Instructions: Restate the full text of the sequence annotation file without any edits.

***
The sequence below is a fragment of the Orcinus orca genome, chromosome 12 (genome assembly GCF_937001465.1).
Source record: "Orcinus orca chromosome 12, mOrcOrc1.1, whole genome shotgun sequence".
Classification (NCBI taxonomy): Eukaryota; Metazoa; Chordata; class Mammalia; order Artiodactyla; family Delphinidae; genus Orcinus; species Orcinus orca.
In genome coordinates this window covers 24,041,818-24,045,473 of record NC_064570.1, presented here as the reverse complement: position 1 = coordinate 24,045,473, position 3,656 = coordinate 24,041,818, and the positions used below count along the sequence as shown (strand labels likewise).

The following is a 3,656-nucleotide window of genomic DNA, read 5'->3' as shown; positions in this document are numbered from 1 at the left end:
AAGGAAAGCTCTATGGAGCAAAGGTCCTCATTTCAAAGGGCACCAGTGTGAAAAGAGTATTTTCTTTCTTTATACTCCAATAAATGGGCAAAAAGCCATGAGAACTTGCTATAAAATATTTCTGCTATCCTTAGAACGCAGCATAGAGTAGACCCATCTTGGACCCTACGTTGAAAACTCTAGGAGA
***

The sequence below is a fragment of the Orcinus orca genome, chromosome 12 (genome assembly GCF_937001465.1).
Source record: "Orcinus orca chromosome 12, mOrcOrc1.1, whole genome shotgun sequence".
Classification (NCBI taxonomy): Eukaryota; Metazoa; Chordata; class Mammalia; order Artiodactyla; family Delphinidae; genus Orcinus; species Orcinus orca.
In genome coordinates this window covers 24,041,818-24,045,473 of record NC_064570.1, presented here as the reverse complement: position 1 = coordinate 24,045,473, position 3,656 = coordinate 24,041,818, and the positions used below count along the sequence as shown (strand labels likewise).

The following is a 3,656-nucleotide window of genomic DNA, read 5'->3' as shown; positions in this document are numbered from 1 at the left end:
AAGGAAAGCTCTATGGAGCAAAGGTCCTCATTTCAAAGGGCACCAGTGTGAAAAGAGTATTTTCTTTCTTTATACTCCAATAAATGGGCAAAAAGCCATGAGAACTTGCTATAAAATATTTCTGCTATCCTTAGAACGCAGCATAGAGTAGACCCATCTTGGACCCTACGTTGAAAACTCTAGGAGA